About half of Americans (52%) now say it is easy to afford the things in life that they want; 45% say it is difficult. In January 1992, 39% said it was easy to afford things generally, while a solid majority (58%) said it was difficult.
Perhaps the most striking difference with 1992 is the economy’s relative importance on the list of leading national problems. In January 2008, 34% volunteered the economy as the most important problem facing the nation — more than double the percentage that cited the economy a year earlier (15%). But in January 1992, fully 76% named the economy as the most important problem facing the nation (See: An Even More Partisan Agenda for 2008, Jan. 24, 2008).
Nearly half of Americans (46%) say that home prices in their area have gone up in the past year while 41% say that prices have declined. Views about the local real estate market have changed little since September 2007; at that time, 50% said prices have gone up while 40% said prices have declined.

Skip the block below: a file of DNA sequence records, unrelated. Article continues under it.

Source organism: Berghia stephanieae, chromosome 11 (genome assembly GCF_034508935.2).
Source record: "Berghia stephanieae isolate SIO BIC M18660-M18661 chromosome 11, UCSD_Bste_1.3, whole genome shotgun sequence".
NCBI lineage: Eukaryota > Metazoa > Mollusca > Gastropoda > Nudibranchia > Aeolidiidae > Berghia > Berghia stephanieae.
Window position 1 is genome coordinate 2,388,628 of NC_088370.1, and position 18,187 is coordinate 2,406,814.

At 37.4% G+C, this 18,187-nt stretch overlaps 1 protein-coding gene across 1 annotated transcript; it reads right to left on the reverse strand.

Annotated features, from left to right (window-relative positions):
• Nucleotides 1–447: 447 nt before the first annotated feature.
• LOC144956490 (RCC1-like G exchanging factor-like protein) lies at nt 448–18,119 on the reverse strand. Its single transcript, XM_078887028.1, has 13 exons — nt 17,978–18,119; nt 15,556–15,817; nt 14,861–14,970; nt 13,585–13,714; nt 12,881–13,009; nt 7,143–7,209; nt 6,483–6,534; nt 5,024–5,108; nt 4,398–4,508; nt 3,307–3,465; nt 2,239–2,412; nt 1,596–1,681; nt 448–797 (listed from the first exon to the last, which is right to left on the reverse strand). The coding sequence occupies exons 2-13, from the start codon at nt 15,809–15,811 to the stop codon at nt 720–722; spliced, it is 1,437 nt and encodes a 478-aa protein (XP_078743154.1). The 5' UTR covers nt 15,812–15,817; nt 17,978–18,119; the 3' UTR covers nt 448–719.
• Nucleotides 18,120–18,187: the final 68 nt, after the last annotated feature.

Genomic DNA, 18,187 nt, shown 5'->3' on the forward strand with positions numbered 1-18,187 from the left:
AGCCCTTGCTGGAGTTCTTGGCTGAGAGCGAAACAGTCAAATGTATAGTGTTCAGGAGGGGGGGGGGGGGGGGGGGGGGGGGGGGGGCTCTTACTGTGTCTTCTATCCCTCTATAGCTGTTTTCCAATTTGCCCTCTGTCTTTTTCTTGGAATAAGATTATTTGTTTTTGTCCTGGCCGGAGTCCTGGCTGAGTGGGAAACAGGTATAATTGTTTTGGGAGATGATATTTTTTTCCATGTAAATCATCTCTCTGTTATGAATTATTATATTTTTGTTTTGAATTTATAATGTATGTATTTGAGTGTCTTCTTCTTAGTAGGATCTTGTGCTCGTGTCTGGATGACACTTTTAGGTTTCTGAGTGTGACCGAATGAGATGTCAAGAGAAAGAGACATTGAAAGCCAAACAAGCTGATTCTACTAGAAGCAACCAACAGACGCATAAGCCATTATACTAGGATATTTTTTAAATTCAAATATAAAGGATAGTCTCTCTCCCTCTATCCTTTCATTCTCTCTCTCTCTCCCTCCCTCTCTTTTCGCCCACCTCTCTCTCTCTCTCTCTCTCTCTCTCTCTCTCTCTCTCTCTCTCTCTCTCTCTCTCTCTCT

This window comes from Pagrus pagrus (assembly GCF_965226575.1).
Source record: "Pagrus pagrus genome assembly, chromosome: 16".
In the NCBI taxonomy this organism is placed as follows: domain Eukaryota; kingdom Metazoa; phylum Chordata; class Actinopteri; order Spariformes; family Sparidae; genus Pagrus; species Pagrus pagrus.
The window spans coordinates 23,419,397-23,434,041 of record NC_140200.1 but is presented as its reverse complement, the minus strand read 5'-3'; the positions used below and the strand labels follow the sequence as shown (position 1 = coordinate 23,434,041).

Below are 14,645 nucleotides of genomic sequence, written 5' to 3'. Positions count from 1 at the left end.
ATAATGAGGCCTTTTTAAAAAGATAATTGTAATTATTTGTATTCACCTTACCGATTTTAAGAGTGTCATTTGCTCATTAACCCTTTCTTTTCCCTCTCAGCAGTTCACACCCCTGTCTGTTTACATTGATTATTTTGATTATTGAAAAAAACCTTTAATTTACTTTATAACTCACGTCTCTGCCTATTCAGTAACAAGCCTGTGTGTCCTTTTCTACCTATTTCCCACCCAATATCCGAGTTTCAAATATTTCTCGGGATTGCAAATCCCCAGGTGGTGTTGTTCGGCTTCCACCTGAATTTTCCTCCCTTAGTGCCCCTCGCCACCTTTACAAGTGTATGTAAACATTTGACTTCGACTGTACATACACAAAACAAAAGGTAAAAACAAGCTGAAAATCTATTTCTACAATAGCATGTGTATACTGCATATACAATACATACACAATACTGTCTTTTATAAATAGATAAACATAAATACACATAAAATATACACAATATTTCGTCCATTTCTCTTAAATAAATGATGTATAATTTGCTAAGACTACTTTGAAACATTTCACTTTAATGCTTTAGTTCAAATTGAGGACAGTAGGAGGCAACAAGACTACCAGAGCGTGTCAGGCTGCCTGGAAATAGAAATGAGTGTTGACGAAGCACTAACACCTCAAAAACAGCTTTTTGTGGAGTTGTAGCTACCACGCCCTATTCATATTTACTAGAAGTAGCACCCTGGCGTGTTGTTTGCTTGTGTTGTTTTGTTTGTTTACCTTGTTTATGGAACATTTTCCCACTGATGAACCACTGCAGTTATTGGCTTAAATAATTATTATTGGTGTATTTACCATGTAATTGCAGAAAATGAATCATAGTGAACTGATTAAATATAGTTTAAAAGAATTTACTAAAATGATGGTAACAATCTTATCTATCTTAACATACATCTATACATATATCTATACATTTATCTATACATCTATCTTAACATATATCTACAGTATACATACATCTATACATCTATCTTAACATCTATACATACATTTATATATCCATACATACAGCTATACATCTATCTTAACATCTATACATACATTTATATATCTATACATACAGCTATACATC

Homeowners, particularly those who hold mortgages, offer a strikingly different view of short-term home prices than do non-homeowners. Nearly half (49%) of homeowners who are paying a mortgage say that home prices have declined in the past year; that compares with 39% of homeowners who own their houses outright, and just 32% of non-owners.
Mortgage holders also are more likely than those who own their homes outright, or non-homeowners, to cite “declining real estate values” as the economic issue that worries them most. About one-in-five mortgage holders (19%) say they are most worried about falling real estate values, compared with just 6% of homeowners with no mortgage, and 7% of non-owners.
Two-thirds of all homeowners (67%) say that, over the past few years, the value of their own home has increased, but that represents a substantial decline since October 2006 (84%). In addition, the proportion of homeowners saying their house value has increased “a lot” has fallen from 46% then to 25% today. In this case, there are no substantive differences between mortgage holders and those who own their homes outright.